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    Targeting triple-negative breast cancers with the Smac-mimetic birinapant
    Lalaoui, N ; Merino, D ; Giner, G ; Vaillant, F ; Chau, D ; Liu, L ; Kratina, T ; Pal, B ; Whittle, JR ; Etemadi, N ; Berthelet, J ; Grasel, J ; Hall, C ; Ritchie, ME ; Ernst, M ; Smyth, GK ; Vaux, DL ; Visvader, JE ; Lindeman, GJ ; Silke, J (Springer Nature, 2020-04-27)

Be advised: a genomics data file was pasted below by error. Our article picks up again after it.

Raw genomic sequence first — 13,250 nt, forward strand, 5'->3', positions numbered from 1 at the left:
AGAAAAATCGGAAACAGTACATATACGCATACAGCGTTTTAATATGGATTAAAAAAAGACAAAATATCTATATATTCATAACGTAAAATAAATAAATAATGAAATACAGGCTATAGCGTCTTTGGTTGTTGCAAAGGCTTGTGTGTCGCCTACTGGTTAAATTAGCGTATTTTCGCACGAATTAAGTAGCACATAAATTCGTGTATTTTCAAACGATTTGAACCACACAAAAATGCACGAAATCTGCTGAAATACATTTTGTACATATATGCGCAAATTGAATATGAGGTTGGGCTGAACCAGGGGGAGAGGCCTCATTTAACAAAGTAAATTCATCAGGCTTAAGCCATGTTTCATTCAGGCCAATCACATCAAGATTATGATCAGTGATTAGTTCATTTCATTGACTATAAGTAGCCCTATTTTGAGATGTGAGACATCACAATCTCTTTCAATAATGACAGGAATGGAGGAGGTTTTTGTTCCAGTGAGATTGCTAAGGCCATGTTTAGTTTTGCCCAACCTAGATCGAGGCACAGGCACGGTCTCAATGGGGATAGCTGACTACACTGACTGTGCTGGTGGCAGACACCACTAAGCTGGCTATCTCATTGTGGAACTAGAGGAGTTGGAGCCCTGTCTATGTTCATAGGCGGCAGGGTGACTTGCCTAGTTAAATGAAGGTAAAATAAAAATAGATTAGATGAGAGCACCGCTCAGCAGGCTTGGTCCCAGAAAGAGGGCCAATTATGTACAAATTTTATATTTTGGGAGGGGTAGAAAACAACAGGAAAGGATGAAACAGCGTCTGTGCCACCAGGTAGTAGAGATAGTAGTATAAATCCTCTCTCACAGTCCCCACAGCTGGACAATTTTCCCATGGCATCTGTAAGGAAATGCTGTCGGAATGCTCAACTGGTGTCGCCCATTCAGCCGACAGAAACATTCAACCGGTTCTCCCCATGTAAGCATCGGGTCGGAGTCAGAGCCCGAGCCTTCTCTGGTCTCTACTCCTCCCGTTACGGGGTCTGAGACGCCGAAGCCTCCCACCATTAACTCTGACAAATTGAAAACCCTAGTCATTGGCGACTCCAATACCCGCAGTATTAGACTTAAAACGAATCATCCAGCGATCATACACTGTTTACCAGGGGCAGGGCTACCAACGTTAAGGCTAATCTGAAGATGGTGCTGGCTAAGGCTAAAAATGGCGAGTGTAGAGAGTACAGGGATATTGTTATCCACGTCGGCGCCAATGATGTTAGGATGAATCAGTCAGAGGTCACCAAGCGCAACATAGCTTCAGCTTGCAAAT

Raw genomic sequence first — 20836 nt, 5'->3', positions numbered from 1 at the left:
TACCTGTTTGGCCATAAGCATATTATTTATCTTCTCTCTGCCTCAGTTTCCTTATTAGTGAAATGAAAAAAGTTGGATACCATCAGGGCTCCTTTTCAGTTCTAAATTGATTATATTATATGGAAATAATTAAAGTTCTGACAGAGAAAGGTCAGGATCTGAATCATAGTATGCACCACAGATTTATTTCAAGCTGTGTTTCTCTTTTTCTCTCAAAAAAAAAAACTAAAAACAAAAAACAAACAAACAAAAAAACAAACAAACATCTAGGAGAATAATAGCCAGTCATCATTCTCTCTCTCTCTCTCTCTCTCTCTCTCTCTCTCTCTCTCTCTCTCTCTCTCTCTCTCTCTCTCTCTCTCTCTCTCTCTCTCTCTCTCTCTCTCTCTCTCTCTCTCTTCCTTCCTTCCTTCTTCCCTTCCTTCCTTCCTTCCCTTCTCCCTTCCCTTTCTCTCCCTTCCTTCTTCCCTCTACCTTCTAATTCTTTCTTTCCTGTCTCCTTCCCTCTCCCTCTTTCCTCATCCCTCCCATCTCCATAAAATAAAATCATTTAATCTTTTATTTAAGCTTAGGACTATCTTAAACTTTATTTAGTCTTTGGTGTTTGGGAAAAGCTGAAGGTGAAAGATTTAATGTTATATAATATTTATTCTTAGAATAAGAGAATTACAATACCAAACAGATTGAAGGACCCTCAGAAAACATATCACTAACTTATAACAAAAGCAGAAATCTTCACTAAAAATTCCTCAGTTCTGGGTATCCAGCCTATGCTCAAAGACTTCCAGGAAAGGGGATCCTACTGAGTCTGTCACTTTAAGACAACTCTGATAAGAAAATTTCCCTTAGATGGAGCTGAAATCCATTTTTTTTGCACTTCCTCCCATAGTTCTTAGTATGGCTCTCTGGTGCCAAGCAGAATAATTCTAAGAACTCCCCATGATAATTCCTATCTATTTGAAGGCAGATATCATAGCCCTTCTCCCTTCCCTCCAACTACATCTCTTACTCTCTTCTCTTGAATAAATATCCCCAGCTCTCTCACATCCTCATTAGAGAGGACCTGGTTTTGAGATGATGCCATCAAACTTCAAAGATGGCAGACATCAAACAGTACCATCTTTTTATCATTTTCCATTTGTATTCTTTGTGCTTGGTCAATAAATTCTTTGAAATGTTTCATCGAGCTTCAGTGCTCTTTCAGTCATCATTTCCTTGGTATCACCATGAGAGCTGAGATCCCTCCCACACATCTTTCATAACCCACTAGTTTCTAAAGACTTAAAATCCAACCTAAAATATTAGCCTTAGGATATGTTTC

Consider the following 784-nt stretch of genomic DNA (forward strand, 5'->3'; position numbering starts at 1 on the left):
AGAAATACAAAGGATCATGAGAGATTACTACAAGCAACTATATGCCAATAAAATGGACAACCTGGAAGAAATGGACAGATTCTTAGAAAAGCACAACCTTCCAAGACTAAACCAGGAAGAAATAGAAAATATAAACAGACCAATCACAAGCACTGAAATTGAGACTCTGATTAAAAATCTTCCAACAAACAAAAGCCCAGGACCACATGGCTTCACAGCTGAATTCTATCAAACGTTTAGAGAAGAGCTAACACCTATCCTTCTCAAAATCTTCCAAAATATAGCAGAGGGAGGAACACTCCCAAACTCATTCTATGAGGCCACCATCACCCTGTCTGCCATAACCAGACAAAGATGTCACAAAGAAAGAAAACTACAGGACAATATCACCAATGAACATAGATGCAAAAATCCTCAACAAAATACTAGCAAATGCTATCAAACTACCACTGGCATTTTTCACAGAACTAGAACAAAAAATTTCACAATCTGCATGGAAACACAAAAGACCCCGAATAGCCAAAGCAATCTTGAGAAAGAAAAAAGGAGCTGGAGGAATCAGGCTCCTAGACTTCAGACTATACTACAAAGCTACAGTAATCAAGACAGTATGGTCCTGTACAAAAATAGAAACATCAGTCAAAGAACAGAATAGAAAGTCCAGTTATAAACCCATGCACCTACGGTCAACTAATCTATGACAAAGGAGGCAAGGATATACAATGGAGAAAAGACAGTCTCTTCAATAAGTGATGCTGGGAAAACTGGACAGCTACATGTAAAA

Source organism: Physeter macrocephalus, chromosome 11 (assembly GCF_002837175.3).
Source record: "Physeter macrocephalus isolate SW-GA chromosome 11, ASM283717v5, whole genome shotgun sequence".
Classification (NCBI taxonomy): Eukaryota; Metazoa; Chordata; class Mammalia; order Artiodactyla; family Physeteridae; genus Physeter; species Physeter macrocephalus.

Smac mimetics target inhibitor of apoptosis (IAP) proteins, thereby suppressing their function to facilitate tumor cell death. Here we have evaluated the efficacy of the preclinical Smac-mimetic compound A and the clinical lead birinapant on breast cancer cells. Both exhibited potent in vitro activity in triple-negative breast cancer (TNBC) cells, including those from patient-derived xenograft (PDX) models. Birinapant was further studied using in vivo PDX models of TNBC and estrogen receptor-positive (ER+) breast cancer. Birinapant exhibited single agent activity in all TNBC PDX models and augmented response to docetaxel, the latter through induction of TNF. Transcriptomic analysis of TCGA datasets revealed that genes encoding mediators of Smac-mimetic-induced cell death were expressed at higher levels in TNBC compared with ER+ breast cancer, resulting in a molecular signature associated with responsiveness to Smac mimetics. In addition, the cell death complex was preferentially formed in TNBCs versus ER+ cells in response to Smac mimetics. Taken together, our findings provide a rationale for prospectively selecting patients whose breast tumors contain a competent death receptor signaling pathway for the further evaluation of birinapant in the clinic.